America’s Natural Gas Supply Rises to a Record Amid Muted Demand

U.S. natural gas stockpiles climbed to a record last week as warm weather curtailed demand for the heating fuel, sending futures to the lowest close in almost three months.

Natural gas inventories rose by 54 billion cubic feet in the week ended Nov. 4 to 4.017 trillion, U.S. Energy Information Administration data showed Thursday. That topples the high reached last November and breaks a seven-month streak of below-average storage gains.

Gas expanded above historical levels for the first time since the spring on the back of unseasonably warm weather and an uptick in drilling in the nation’s prolific shale reserves. The warmer-than-normal start to the heating season, when consumption typically ramps up, has allowed inventories to close the gap to the five-year average, dampening prices.

"We snapped it, blew right through it," Bob Yawger, director of the futures division at Mizuho Securities USA Inc. in New York, said by phone. "We will probably extend this all time record, it’s not a good situation."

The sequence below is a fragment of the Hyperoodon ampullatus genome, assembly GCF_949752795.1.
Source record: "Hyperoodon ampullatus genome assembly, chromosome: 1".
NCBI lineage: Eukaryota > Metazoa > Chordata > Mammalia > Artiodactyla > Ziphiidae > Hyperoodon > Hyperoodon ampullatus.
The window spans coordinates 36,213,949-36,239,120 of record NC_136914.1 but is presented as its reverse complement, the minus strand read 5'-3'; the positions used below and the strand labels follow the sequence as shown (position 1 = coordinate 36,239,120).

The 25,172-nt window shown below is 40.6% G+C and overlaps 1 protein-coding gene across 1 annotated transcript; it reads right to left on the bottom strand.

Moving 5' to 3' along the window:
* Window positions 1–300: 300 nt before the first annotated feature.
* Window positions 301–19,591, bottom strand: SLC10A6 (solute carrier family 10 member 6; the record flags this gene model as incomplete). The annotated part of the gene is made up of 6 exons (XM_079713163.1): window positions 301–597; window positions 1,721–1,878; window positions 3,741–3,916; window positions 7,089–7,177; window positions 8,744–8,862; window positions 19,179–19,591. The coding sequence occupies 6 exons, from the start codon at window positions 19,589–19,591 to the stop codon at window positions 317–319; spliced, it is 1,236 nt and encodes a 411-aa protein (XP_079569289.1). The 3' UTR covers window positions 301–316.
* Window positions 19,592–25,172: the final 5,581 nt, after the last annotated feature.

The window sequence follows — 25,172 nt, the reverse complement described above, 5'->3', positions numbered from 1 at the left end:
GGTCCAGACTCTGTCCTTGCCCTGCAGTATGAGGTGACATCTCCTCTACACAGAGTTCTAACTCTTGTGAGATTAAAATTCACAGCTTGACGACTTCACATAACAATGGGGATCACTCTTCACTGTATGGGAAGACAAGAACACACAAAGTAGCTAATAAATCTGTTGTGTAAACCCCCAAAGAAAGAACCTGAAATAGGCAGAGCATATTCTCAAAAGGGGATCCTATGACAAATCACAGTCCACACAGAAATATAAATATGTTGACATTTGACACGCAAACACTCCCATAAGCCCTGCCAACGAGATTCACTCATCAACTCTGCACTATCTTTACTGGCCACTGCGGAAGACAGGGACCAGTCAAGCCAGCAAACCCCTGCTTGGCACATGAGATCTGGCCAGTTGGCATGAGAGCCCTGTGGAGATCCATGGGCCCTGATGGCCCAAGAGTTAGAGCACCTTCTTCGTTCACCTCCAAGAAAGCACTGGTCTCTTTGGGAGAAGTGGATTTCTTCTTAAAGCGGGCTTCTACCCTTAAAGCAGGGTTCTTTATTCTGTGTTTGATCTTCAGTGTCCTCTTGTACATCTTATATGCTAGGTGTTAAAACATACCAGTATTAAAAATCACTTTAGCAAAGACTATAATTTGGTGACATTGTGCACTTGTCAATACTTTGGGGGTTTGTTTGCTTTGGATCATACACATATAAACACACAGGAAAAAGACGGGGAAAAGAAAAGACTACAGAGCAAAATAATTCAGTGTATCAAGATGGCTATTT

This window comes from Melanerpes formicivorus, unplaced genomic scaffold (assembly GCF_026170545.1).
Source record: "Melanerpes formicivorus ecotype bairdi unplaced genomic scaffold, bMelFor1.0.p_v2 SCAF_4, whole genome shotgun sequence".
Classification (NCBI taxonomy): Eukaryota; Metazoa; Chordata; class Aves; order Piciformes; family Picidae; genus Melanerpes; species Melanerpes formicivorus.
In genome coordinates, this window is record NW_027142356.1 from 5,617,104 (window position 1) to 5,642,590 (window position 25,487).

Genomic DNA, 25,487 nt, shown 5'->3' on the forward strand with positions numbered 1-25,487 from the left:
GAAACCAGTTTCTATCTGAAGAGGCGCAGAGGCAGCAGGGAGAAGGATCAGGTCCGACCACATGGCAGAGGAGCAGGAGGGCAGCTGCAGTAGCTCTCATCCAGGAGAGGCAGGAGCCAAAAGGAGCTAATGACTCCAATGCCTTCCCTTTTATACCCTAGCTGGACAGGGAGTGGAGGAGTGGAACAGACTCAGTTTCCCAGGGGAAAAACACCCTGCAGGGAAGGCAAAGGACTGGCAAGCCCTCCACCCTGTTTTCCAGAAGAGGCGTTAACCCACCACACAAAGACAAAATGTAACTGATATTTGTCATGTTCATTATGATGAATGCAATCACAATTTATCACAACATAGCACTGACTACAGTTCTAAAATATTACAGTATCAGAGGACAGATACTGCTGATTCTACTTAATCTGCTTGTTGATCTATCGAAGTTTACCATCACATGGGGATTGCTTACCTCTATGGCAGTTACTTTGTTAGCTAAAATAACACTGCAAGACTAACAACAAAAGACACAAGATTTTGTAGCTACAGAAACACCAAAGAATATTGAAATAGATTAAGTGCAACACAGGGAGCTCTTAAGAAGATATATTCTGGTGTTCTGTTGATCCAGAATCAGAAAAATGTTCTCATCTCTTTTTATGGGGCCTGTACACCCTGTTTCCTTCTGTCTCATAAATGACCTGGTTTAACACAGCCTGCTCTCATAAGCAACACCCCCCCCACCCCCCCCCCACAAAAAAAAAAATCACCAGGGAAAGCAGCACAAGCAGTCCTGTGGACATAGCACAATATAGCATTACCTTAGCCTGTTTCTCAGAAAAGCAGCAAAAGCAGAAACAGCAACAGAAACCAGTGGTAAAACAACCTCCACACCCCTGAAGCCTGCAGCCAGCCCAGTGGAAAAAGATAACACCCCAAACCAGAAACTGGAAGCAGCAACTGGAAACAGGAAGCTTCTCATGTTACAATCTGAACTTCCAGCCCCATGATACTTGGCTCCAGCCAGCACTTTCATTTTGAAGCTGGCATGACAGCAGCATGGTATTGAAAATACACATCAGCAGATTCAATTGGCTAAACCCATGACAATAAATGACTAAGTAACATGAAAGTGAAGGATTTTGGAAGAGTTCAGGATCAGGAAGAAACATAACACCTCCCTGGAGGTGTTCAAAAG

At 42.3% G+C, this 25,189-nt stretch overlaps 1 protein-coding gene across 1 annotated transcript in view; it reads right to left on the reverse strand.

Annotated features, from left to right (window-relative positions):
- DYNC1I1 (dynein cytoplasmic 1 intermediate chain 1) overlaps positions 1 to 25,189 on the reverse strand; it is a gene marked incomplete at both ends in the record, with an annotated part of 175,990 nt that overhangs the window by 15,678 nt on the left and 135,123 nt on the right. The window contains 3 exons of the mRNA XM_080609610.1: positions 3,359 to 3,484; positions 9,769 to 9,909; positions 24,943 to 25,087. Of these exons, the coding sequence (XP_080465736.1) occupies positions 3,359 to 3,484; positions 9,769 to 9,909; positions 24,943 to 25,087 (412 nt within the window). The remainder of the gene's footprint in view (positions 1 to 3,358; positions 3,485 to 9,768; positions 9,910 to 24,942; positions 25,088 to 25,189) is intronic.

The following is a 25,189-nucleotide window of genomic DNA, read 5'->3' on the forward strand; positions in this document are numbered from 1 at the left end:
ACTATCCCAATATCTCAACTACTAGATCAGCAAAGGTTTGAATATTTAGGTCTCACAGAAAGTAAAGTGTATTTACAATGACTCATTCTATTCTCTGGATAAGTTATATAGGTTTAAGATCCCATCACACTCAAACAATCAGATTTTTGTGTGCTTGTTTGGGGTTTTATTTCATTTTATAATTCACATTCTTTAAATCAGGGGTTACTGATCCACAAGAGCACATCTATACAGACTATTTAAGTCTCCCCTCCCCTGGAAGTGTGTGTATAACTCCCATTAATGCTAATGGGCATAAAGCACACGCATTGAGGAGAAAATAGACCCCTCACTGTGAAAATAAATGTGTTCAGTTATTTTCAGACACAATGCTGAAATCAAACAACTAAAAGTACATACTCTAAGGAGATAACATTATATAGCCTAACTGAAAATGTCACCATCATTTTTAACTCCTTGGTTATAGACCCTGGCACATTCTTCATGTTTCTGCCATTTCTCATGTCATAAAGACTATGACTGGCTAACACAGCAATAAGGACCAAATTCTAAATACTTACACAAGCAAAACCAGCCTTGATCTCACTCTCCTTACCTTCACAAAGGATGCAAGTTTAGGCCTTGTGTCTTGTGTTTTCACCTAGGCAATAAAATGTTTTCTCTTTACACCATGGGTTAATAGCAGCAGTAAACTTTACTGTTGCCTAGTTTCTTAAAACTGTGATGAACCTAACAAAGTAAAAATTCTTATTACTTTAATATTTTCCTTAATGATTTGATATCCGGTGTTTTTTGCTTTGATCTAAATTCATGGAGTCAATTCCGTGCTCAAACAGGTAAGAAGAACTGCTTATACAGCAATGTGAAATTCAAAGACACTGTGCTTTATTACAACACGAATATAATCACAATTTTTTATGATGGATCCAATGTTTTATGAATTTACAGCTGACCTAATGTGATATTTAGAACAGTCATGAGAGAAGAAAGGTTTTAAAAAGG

Gas futures fell 5.8 cents, or 2.2 percent, to $2.632 per million British thermal units in New York, the lowest settlement since Aug. 19. Prices are down 15 percent this month.

The storage gain beat analysts’ estimates that called for an increase of 51 billion for the week and the five-year average increase of 38 billion.

"This will be a headwind moving forward," Yawger said. "I don’t have any weather in my forecast; I don’t see any place in a deep freeze."

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